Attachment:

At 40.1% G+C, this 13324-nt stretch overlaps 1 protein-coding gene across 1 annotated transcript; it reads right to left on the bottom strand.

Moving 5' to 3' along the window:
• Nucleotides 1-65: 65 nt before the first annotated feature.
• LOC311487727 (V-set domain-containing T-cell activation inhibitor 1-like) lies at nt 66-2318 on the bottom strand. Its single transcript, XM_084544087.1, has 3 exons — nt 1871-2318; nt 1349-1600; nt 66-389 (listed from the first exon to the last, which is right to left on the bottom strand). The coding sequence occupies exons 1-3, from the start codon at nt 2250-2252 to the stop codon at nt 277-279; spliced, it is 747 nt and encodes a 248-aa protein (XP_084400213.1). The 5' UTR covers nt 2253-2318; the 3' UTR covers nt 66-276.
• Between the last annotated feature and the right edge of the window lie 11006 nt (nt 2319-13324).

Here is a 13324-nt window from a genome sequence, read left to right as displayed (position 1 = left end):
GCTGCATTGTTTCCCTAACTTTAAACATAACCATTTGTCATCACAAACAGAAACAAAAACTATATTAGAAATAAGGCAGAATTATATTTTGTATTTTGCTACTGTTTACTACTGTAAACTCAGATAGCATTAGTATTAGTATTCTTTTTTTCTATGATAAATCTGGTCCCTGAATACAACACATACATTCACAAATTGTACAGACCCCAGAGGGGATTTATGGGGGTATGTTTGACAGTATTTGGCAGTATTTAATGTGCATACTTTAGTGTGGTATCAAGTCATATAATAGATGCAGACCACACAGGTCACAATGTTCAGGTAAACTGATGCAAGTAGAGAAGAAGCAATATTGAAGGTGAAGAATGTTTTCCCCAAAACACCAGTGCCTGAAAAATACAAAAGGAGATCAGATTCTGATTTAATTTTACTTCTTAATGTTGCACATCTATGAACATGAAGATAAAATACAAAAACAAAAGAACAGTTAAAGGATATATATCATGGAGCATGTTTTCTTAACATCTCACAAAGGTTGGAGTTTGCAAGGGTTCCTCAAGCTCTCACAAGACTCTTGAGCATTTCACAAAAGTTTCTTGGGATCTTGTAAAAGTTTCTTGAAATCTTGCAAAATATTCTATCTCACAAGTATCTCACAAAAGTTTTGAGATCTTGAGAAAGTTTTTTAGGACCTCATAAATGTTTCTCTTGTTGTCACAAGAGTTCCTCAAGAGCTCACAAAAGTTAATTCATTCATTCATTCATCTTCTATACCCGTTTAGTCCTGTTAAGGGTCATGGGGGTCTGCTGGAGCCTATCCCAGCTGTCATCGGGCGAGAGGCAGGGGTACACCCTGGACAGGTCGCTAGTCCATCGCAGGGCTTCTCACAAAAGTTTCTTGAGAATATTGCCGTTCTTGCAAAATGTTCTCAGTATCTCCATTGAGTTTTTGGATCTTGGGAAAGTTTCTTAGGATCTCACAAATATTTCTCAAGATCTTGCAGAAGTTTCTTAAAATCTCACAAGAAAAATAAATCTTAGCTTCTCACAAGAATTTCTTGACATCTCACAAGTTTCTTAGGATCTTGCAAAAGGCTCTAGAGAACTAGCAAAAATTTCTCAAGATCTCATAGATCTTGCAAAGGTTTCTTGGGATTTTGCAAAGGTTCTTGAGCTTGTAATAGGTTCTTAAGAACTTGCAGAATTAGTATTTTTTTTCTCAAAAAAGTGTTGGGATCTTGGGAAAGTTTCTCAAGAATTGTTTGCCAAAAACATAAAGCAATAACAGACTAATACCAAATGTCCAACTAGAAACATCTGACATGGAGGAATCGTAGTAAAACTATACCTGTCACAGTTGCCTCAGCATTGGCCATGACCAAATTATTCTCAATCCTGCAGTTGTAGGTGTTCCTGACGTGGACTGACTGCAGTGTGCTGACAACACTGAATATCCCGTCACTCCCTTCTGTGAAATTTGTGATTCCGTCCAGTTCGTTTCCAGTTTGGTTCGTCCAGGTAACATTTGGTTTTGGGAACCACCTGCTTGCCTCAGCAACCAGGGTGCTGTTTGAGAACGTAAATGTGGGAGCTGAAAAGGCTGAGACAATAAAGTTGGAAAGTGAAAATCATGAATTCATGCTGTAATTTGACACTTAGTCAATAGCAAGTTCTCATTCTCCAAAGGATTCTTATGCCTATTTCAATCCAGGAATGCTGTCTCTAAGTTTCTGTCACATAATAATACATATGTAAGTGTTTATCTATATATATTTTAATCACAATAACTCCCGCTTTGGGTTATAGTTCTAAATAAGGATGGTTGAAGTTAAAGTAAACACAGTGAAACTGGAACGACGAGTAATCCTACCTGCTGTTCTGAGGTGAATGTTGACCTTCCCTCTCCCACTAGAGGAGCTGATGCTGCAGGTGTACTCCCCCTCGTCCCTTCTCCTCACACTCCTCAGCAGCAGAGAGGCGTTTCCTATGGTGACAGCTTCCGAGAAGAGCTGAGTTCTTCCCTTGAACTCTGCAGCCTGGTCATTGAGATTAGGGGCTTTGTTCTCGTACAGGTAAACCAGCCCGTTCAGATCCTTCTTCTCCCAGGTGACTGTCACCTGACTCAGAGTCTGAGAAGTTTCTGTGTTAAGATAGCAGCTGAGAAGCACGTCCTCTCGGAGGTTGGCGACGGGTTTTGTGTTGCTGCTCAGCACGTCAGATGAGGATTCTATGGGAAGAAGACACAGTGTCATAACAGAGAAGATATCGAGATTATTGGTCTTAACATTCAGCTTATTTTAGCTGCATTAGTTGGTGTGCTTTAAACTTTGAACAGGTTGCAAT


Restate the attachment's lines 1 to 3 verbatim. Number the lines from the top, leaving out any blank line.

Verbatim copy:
At 40.1% G+C, this 13324-nt stretch overlaps 1 protein-coding gene across 1 annotated transcript; it reads right to left on the bottom strand.

Moving 5' to 3' along the window:
• Nucleotides 1-65: 65 nt before the first annotated feature.